Former Constitutional Court judge to be questioned in YUKOS case
MOSCOW, June 25 (RAPSI) - Tamara Morshchakova, a member of the Presidential Council for Civil Society and Human Rights and former Constitutional Court judge, told RAPSI that she has been summoned to the Investigative Committee in the YUKOS case.
Morshchakova was on the Council's expert group that analyzed and provided its conclusions in the YUKOS case.
The YUKOS case has been one of the most high-profile in Russia in recent years. In the early 2000s, the authorities accused the executives of YUKOS, then the country's largest oil company, of embezzlement and tax evasion. In 2005, the court sentenced Mikhail Khodorkovsky and his codefendant, former Menatep head Platon Lebedev, to eight years in prison for fraud and tax evasion.
Many in the West believe the case against YUKOS was politically driven, but Moscow has denied the charges.
In late 2010, a Moscow district court sentenced Khodorkovsky and Lebedev to 14 years in prison for oil theft and money laundering. They were expected to be released in 2017, taking into account the time they had already served for their convictions from their first trial in 2005. However, on May 24, 2011, the Moscow City Court reduced their sentences by one year. They now may be released in 2016.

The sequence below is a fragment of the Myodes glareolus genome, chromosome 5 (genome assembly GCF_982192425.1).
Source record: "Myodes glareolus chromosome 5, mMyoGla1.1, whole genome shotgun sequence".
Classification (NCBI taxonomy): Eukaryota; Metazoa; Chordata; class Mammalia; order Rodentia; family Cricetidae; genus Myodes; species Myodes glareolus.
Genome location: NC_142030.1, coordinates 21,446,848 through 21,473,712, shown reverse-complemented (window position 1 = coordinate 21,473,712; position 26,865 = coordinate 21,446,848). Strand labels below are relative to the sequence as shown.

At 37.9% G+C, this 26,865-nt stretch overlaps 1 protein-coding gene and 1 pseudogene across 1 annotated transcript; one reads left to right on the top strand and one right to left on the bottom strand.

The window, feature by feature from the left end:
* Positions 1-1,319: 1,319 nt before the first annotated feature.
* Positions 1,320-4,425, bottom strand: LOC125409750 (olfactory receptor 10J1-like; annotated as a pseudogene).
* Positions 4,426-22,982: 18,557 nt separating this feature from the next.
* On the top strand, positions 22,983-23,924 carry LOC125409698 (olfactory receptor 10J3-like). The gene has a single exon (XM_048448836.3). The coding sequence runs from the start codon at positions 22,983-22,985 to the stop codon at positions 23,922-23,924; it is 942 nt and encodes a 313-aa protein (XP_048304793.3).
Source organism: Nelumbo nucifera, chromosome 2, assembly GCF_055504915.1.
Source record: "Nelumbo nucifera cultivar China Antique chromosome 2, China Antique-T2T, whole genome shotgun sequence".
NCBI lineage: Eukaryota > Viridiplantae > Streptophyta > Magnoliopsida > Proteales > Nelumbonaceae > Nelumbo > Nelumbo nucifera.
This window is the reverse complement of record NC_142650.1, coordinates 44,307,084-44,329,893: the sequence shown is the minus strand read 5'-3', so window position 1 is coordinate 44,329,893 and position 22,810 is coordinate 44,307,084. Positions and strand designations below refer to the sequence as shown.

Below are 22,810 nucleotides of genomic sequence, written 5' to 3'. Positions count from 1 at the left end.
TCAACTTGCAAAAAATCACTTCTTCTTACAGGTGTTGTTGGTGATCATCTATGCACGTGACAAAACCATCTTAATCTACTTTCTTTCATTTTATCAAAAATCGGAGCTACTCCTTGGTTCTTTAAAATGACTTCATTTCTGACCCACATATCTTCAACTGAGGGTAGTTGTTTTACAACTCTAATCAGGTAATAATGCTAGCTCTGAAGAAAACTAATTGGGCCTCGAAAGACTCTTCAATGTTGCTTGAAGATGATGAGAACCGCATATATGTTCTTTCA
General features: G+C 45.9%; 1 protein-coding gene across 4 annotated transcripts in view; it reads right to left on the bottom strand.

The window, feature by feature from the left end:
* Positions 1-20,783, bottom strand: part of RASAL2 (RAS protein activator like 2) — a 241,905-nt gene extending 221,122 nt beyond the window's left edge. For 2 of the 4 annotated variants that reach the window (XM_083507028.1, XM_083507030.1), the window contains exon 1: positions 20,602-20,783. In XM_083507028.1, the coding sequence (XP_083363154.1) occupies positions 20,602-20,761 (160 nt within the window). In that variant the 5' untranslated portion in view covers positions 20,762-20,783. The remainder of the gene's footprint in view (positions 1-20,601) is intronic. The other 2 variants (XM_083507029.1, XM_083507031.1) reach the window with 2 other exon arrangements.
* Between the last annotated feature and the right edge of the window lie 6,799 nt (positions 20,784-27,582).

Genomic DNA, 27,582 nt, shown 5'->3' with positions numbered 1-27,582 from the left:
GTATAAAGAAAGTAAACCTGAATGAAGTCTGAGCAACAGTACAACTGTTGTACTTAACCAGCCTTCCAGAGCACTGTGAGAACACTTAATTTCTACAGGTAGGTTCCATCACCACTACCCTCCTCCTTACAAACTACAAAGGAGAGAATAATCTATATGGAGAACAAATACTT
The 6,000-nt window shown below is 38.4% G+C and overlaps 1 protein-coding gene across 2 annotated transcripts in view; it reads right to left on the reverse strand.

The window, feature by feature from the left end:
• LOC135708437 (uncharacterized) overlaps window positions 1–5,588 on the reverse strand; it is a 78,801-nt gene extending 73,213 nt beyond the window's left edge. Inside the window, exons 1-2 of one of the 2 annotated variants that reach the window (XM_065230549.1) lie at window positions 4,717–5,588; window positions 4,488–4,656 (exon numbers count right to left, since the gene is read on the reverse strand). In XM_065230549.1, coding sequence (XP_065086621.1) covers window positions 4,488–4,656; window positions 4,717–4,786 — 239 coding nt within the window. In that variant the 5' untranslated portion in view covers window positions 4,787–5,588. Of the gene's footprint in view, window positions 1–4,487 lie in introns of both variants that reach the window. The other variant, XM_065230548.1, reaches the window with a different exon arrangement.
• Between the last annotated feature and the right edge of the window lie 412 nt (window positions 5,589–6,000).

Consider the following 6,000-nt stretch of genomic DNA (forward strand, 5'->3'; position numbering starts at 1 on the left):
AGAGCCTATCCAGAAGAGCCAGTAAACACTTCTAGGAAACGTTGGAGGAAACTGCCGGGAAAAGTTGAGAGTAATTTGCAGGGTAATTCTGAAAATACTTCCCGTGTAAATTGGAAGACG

The Human Rights Council working group analyzed the second YUKOS case and concluded in 2011 that the Criminal Code has no provisions to qualify Khodorkovsky and Lebedevs actions as a crime.
"Most experts agreed that the Criminal Code has no provisions to qualify the actions as a crime," Morshchakova said in December 2011.
Experts also believe that the presumption of innocence was violated while hearing the case and passing the sentence. Furthermore, the prosecution has not produced any reliable explanations as to why Khodorkovsky and Lebedev had been subject to multiple prosecution.
Human Rights Council head Mikhail Fedotov said there is nothing unusual in Morshchakova being summoned for questioning and expressed readiness to answer the investigators' questions, if necessary. He said he has nothing to hide.
Leading Russian economist Sergei Guriev was questioned in connection with the YUKOS case in late May. The New Economic School, where he served as rector, is being investigated for receiving funds from Khodorkovsky, according to a source.
Guriev, who has reportedly served as an economic advisor to the government, resigned from his position at the school and asked to be excluded from consideration for a seat on Sberbanks supervisory board. The Russian media have reported that this may have had to do with the Investigative Committee's scrutiny.
According to RIA Novosti, Guriev provided expertise for the Human Rights Council report on the legality of the second case brought against Khodorkovsky and Lebedev.
His contribution to the report maintained Khodorkovsky's innocence and emphasized the claim that there was no conflict of interest related to the affiliates of YUKOS and Khodorkovsky.
Last year, Investigative Committee spokesperson Vladimir Markin claimed that some of those that had evaluated the legality of the second case were affiliates who had taken YUKOS funds, according to RIA Novosti.